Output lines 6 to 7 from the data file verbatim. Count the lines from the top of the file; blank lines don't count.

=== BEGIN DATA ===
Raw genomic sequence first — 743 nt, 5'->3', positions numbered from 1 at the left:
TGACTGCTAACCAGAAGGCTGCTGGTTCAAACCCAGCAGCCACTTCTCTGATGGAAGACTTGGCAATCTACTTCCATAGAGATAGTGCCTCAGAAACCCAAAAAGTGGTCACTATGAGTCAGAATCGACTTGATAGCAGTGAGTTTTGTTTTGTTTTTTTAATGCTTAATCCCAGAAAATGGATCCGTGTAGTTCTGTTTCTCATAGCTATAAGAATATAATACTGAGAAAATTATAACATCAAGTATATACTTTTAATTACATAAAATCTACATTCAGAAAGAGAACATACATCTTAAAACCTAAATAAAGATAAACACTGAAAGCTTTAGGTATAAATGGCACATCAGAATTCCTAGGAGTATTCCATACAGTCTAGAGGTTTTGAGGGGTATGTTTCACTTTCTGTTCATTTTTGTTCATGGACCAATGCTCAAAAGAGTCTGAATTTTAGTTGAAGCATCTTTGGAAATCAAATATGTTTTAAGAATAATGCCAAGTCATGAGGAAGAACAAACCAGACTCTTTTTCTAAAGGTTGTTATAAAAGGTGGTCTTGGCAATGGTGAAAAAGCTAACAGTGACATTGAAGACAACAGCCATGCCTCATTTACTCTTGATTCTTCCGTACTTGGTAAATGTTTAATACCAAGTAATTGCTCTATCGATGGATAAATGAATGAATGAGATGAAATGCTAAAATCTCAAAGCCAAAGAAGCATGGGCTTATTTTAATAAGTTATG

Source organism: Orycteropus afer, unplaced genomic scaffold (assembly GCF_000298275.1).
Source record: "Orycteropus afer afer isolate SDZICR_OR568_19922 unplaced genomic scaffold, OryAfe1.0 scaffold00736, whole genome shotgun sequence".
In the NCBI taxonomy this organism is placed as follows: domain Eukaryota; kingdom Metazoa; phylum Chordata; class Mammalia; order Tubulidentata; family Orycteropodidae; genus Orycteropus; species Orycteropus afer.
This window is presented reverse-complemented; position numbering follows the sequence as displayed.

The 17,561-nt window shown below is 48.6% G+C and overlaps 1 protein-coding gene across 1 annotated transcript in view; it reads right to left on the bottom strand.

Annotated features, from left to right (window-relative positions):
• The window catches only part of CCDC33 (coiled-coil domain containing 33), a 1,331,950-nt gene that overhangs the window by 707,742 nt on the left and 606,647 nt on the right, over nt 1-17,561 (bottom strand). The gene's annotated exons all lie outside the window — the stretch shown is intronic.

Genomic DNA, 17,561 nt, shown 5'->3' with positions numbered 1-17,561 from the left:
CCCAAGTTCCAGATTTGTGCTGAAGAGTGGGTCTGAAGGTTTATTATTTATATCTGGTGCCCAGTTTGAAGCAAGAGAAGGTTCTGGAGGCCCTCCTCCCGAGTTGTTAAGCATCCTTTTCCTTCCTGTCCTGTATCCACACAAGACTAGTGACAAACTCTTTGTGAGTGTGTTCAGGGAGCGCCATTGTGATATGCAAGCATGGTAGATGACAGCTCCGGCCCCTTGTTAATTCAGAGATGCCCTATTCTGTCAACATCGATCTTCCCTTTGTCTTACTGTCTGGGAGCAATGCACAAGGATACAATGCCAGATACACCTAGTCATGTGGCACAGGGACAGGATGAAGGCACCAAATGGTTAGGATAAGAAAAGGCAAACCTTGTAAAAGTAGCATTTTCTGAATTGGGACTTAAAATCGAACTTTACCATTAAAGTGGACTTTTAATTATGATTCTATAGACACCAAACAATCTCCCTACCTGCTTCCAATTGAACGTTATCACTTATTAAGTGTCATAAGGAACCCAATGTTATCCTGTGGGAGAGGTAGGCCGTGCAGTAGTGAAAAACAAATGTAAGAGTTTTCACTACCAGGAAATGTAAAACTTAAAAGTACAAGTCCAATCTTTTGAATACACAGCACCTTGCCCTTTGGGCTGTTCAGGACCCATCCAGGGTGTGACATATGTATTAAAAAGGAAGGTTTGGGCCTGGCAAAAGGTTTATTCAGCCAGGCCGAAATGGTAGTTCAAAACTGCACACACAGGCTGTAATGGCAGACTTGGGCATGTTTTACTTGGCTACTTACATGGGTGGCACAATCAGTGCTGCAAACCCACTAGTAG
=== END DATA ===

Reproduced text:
This window is presented reverse-complemented; position numbering follows the sequence as displayed.

The 17,561-nt window shown below is 48.6% G+C and overlaps 1 protein-coding gene across 1 annotated transcript in view; it reads right to left on the bottom strand.